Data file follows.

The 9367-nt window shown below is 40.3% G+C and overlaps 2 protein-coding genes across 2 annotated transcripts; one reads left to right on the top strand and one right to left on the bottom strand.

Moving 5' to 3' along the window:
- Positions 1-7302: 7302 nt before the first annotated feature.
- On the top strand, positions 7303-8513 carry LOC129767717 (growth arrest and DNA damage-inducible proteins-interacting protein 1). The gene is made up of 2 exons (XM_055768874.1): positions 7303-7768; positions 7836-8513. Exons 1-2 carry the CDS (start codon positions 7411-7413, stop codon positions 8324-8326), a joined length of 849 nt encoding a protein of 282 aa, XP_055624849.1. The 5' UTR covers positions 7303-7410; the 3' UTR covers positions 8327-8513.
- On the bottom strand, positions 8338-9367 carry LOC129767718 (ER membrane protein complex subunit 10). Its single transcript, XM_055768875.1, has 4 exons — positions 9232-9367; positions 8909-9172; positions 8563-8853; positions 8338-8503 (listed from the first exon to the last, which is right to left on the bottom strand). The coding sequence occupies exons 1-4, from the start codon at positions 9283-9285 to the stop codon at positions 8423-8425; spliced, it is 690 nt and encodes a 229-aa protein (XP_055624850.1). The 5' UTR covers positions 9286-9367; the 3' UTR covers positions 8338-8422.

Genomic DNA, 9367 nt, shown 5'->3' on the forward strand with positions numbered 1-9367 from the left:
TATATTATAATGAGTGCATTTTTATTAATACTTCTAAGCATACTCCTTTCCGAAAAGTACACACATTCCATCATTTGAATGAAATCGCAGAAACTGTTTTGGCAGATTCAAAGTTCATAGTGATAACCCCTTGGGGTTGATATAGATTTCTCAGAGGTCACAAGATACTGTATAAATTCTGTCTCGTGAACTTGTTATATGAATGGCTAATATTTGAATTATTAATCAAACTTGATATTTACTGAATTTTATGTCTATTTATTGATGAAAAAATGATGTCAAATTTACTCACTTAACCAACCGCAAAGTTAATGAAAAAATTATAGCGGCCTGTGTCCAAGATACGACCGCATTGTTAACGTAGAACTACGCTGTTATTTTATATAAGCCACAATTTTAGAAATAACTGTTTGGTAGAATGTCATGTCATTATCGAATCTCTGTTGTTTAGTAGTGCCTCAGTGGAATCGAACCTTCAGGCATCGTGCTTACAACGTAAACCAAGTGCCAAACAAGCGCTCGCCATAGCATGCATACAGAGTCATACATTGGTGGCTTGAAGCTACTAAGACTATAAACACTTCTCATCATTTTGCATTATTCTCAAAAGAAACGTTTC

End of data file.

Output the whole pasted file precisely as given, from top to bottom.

The 9367-nt window shown below is 40.3% G+C and overlaps 2 protein-coding genes across 2 annotated transcripts; one reads left to right on the top strand and one right to left on the bottom strand.

Moving 5' to 3' along the window:
- Positions 1-7302: 7302 nt before the first annotated feature.
- On the top strand, positions 7303-8513 carry LOC129767717 (growth arrest and DNA damage-inducible proteins-interacting protein 1). The gene is made up of 2 exons (XM_055768874.1): positions 7303-7768; positions 7836-8513. Exons 1-2 carry the CDS (start codon positions 7411-7413, stop codon positions 8324-8326), a joined length of 849 nt encoding a protein of 282 aa, XP_055624849.1. The 5' UTR covers positions 7303-7410; the 3' UTR covers positions 8327-8513.
- On the bottom strand, positions 8338-9367 carry LOC129767718 (ER membrane protein complex subunit 10). Its single transcript, XM_055768875.1, has 4 exons — positions 9232-9367; positions 8909-9172; positions 8563-8853; positions 8338-8503 (listed from the first exon to the last, which is right to left on the bottom strand). The coding sequence occupies exons 1-4, from the start codon at positions 9283-9285 to the stop codon at positions 8423-8425; spliced, it is 690 nt and encodes a 229-aa protein (XP_055624850.1). The 5' UTR covers positions 9286-9367; the 3' UTR covers positions 8338-8422.

Genomic DNA, 9367 nt, shown 5'->3' on the forward strand with positions numbered 1-9367 from the left:
TATATTATAATGAGTGCATTTTTATTAATACTTCTAAGCATACTCCTTTCCGAAAAGTACACACATTCCATCATTTGAATGAAATCGCAGAAACTGTTTTGGCAGATTCAAAGTTCATAGTGATAACCCCTTGGGGTTGATATAGATTTCTCAGAGGTCACAAGATACTGTATAAATTCTGTCTCGTGAACTTGTTATATGAATGGCTAATATTTGAATTATTAATCAAACTTGATATTTACTGAATTTTATGTCTATTTATTGATGAAAAAATGATGTCAAATTTACTCACTTAACCAACCGCAAAGTTAATGAAAAAATTATAGCGGCCTGTGTCCAAGATACGACCGCATTGTTAACGTAGAACTACGCTGTTATTTTATATAAGCCACAATTTTAGAAATAACTGTTTGGTAGAATGTCATGTCATTATCGAATCTCTGTTGTTTAGTAGTGCCTCAGTGGAATCGAACCTTCAGGCATCGTGCTTACAACGTAAACCAAGTGCCAAACAAGCGCTCGCCATAGCATGCATACAGAGTCATACATTGGTGGCTTGAAGCTACTAAGACTATAAACACTTCTCATCATTTTGCATTATTCTCAAAAGAAACGTTTC